Souvenirs: Anatomy of a prized possession from the road

souvenirsSouvenirs are difficult for travel writers. We travel too often to be slapdash with souvenir selection, for one. Some frequent travelers focus on a particular thing: snow globes, pens, local magazines, liqueur, rugs, candy.

Others ignore the self entirely and redirect the impulse, choosing to make souvenir purchases for their friends, family, and neighbors.

Me? I like beach towels. I’m picky, mind you. Few make it into my collection. Those that do, however, are true prized possessions.

As souvenirs go, beach towels are extremely useful. They can do service as standard towels when bath towels are not available. They are great for beach runs in the position of reserve towel. (Who wants to dry off with a sandy towel?) And they can be washed and dried quickly and used over and over again.

I’ve got some doozies. There’s the grotesque print of the Titanic movie poster on a beach towel I bought in Croatia in 1998. It’s held up remarkably well, despite the thinness of its material. The likenesses of Kate Winslet and Leonardo DiCaprio are barely recognizable, their skin tones inaccurately flan-like in a loveably inarguable instance of copyright infringement. And now, almost 15 years after Titanic hit theaters, it’s also got an undeniable near-retro cache. Bonus.

There’s another beach towel in my collection from the Balkans, purchased several years later, an enormous beach towel patterned with a replica of the €500 bill in all of its pink and purple glory. I’ve never held a €500 bill in my hands, but I can relax upon a blown-up version of it, even if a French friend once pronounced it “kitsch” with a sniff.

And then there’s the crowning glory of my beach towel collection, a yellow and red number with the slogan “Wipe out in Guam” in a Flintstones-like font above a figure of a hapless purple-skinned surfer sailing through the air.

The thing is, I’ve never been to Guam.

I bought the towel on Anegada in the British Virgin Islands, an island I visited with my high school friend Mike. We stayed in a cheap motel without beach towels. Finding ourselves on a perfect beach island without beach towels, we promptly headed to the nearest store to rectify the situation. Sorting through a stack of BVI-specific towels, we found a handful of specimens clearly supposed to have been included in a shipment to Guam. We both snapped one up, to the marked surprise of the shop owner.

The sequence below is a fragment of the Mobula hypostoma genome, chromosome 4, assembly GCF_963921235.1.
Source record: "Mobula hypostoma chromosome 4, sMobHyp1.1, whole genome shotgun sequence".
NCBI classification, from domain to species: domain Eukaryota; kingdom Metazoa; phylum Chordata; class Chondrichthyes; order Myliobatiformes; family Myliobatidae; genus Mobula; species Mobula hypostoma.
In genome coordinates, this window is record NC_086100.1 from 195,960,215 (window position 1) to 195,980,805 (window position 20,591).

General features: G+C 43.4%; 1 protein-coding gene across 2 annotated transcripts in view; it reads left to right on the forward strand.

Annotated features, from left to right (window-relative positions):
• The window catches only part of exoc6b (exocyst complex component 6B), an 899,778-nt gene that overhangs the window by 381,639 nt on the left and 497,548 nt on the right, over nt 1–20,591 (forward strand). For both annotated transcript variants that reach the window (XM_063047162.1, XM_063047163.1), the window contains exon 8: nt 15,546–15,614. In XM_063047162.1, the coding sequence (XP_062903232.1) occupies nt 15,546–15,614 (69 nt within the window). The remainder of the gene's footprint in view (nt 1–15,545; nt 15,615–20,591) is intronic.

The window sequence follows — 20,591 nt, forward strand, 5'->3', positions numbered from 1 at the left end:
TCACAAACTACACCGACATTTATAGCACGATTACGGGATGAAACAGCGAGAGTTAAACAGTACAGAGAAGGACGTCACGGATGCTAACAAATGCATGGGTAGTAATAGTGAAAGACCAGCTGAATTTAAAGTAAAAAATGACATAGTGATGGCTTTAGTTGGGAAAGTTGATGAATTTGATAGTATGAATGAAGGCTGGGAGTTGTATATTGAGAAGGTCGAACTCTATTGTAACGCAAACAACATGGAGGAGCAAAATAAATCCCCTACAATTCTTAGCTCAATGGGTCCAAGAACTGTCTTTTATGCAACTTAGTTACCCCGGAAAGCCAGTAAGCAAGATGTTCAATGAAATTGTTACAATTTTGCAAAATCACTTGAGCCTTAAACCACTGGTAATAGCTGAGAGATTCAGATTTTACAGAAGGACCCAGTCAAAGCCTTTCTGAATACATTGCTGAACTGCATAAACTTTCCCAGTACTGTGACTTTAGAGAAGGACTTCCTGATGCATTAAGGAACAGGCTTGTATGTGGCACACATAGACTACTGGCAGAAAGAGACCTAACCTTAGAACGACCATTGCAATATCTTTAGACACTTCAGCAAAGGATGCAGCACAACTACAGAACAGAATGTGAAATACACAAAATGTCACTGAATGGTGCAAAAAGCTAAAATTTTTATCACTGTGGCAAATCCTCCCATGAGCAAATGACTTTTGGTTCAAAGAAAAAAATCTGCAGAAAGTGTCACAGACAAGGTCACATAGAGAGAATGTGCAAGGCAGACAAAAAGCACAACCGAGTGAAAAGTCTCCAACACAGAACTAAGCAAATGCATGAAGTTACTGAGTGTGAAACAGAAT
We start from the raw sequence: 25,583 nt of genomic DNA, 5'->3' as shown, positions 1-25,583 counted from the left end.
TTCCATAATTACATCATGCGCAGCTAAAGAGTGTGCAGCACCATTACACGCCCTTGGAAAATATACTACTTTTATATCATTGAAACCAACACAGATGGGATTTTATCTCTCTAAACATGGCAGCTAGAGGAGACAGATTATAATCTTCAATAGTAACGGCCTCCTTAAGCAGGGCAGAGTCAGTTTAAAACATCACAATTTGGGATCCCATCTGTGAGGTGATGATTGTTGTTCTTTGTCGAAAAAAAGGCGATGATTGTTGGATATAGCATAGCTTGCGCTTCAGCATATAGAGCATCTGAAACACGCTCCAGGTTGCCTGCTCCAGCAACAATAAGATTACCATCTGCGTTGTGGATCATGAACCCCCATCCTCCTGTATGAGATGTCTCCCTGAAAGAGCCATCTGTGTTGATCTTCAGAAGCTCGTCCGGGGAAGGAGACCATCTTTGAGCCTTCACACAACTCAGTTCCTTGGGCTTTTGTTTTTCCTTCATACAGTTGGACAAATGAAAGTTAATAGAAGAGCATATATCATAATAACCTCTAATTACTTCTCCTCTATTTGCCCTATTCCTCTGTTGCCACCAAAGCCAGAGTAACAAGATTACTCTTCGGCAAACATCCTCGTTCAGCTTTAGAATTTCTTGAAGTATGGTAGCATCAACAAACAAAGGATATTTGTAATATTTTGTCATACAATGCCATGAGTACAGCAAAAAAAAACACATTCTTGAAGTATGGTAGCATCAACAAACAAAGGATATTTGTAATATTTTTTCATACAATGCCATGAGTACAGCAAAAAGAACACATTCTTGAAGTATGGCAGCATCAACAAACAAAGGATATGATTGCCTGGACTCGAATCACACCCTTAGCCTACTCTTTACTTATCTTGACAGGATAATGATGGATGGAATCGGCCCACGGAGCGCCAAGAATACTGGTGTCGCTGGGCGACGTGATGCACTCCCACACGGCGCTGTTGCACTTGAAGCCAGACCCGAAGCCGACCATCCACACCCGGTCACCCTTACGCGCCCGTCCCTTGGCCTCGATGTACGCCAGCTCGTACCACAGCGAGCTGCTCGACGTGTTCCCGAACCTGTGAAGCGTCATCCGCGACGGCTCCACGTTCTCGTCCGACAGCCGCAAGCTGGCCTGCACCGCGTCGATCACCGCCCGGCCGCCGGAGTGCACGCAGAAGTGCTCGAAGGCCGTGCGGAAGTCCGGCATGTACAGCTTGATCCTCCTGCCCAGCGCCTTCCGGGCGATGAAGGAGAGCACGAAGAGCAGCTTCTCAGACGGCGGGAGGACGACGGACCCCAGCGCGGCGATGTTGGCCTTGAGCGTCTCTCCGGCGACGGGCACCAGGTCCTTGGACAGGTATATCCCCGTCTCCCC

The material of the towel is thin but wiry, almost viscous. Structurally speaking, it’s not a great towel. But it’s got a back story and an in-built hilarity. What more does a souvenir need?

Ten budget-friendly Caribbean destinations

Ten budget-friendly Caribbean destinations
If you get all your information about the Caribbean from travel magazines, you might find yourself convinced that a night’s stay in the region will set you back somewhere in the neighborhood of $500. The Caribbean’s super posh reputation has its roots in the region’s tourism history; until relatively recently, tourism in the Caribbean was largely restricted to the very rich. And as one might expect in a region that has historically catered to the rich, there are lots of impossibly exclusive luxury properties in the Caribbean today.

But these resorts do not and should not define tourism in the region. There are many spots across the Caribbean where costs are low and the quality of experiences on offer is high. Here are ten destinations where low hotel rates, exciting activities, and compelling local culture make for real budget-friendly value.